Quiet electric vehicles must make engine noise to protect pedestrians
1st July 2019
It is hoped the new law will improve safety for other road users and visually impaired pedestrians should they not hear the quiet vehicles approaching.
The acoustic vehicle alert system (AVAS) emits a similar sound to that made by a conventional engine.
The noise must be generated when the vehicle is reversing or travelling at less than 20 km/h. However, the driver can deactivate the system temporarily.
Electric and hybrid vehicles such as the Toyota Prius, which is often used by taxi firms and Uber drivers, make little noise.
According to research from the charity Guide Dogs, pedestrians in the UK are 40% more likely to be hit by a hybrid or electric car than by one with a petrol or diesel engine.
Road minister Michael Ellis said: "The government wants the benefits of green transport to be felt by everyone and understands the concerns of the visually impaired about the possible hazards posed by quiet electric vehicles.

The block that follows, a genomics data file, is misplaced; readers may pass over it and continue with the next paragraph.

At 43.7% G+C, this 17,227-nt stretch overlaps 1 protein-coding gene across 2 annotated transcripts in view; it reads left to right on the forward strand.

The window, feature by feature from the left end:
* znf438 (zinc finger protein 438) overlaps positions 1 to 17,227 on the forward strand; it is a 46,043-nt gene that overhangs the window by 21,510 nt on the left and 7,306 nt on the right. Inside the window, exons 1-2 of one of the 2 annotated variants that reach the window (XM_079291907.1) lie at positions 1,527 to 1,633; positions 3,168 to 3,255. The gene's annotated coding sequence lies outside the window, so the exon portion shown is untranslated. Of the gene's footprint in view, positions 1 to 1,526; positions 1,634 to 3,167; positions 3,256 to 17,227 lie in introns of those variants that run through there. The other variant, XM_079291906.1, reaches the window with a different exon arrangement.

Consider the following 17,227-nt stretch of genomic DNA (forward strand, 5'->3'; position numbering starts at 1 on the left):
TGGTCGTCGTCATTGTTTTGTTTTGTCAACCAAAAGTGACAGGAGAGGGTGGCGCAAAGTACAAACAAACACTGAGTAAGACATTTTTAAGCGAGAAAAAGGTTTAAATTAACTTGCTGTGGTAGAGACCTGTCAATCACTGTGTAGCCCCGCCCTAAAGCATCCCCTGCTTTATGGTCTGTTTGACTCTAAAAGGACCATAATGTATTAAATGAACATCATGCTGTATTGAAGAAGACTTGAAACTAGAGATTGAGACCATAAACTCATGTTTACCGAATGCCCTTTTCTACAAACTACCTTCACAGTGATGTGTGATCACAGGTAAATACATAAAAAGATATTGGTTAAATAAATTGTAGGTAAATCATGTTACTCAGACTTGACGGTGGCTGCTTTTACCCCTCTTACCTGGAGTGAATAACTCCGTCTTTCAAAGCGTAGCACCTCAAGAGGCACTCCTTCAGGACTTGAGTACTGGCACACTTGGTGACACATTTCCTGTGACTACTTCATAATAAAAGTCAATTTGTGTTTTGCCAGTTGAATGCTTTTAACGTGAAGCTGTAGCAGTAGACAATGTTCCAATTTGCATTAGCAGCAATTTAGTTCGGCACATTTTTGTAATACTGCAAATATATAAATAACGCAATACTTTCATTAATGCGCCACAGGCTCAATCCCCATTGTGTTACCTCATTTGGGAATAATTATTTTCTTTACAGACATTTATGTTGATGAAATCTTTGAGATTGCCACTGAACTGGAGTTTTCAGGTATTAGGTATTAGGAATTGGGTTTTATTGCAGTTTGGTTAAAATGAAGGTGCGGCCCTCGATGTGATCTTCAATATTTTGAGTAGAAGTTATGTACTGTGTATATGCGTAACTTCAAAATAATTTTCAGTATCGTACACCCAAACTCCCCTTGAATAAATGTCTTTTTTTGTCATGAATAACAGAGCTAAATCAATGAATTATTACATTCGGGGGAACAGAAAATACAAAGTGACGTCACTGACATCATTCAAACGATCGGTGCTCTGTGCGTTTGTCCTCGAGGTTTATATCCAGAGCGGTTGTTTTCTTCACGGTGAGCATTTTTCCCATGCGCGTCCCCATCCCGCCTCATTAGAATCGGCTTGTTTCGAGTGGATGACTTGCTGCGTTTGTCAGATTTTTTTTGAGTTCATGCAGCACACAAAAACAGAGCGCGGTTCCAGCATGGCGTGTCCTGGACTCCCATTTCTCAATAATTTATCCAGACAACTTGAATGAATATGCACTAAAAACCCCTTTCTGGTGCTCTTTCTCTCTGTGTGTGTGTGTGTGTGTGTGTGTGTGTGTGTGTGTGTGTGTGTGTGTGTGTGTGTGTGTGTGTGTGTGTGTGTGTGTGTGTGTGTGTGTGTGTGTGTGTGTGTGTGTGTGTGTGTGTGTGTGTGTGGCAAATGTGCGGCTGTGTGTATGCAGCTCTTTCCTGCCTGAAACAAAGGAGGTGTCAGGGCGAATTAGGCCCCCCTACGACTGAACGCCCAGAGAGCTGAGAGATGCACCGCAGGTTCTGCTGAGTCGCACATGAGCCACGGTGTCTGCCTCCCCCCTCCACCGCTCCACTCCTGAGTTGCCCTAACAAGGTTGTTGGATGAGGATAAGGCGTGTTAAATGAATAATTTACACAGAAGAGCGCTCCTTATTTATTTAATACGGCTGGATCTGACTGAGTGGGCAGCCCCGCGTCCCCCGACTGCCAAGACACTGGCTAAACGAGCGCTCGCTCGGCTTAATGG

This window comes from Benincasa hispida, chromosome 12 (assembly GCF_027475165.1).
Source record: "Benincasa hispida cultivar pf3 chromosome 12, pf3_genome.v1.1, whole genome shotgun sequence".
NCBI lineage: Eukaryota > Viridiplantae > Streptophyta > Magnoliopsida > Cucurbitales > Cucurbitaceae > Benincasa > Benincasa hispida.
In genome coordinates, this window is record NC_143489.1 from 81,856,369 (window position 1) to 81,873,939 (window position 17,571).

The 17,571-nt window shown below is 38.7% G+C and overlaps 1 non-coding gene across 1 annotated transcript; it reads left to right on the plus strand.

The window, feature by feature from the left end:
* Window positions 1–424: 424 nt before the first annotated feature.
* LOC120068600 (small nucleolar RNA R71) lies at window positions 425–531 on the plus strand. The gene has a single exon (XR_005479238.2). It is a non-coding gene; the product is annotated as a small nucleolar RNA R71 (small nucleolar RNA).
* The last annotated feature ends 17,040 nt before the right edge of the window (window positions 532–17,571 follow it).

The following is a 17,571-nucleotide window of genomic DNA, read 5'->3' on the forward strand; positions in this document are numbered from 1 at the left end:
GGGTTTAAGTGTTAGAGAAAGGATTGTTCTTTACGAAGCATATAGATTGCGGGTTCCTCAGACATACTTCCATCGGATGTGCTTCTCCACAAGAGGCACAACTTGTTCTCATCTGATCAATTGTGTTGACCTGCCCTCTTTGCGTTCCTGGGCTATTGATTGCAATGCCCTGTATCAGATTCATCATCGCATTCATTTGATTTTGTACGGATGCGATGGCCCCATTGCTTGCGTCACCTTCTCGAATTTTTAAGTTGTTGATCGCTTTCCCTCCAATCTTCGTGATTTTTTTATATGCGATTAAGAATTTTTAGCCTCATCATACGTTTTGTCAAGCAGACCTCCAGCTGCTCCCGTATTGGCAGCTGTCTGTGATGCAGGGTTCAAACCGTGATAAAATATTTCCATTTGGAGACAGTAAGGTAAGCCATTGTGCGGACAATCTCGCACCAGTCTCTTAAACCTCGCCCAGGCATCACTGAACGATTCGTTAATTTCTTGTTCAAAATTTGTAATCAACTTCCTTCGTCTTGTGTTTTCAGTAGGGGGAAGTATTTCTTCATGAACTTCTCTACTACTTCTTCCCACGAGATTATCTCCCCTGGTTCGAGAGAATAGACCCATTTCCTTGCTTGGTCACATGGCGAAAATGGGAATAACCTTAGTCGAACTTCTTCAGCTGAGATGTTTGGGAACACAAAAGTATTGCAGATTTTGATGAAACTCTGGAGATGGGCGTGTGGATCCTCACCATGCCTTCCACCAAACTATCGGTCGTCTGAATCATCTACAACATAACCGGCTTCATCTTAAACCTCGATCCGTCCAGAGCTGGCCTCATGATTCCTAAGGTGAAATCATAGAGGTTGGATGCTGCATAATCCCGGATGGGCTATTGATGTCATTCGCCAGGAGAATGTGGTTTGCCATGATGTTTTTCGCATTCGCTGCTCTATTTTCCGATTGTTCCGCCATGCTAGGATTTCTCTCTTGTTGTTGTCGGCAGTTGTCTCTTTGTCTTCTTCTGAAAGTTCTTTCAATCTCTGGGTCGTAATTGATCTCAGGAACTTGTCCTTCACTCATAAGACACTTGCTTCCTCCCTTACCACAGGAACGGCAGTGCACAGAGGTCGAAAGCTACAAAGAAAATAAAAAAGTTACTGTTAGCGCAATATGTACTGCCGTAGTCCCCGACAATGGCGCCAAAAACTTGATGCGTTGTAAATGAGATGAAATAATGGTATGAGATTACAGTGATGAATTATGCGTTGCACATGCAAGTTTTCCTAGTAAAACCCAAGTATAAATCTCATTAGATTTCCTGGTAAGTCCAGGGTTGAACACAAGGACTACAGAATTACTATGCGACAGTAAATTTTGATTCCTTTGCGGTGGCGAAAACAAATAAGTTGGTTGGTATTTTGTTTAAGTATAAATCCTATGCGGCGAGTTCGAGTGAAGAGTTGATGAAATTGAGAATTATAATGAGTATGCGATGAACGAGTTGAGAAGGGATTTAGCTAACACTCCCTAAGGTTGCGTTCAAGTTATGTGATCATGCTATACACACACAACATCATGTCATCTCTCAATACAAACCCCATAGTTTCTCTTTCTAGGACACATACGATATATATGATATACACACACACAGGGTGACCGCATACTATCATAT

"This new requirement will give pedestrians added confidence when crossing the road."
Although Hugh Huddy, policy manager at the Royal National Institute of Blind People (RNIB), welcomed the new regulations "after years of campaigning on this issue", he had reservations. He said: "It will take time for the new AVAS to apply to electric cars everywhere and we remain concerned that existing cars on the roads won't be fitted with this essential safety feature for years -- creating a discrepancy in safety standards on Britain's roads until 2021."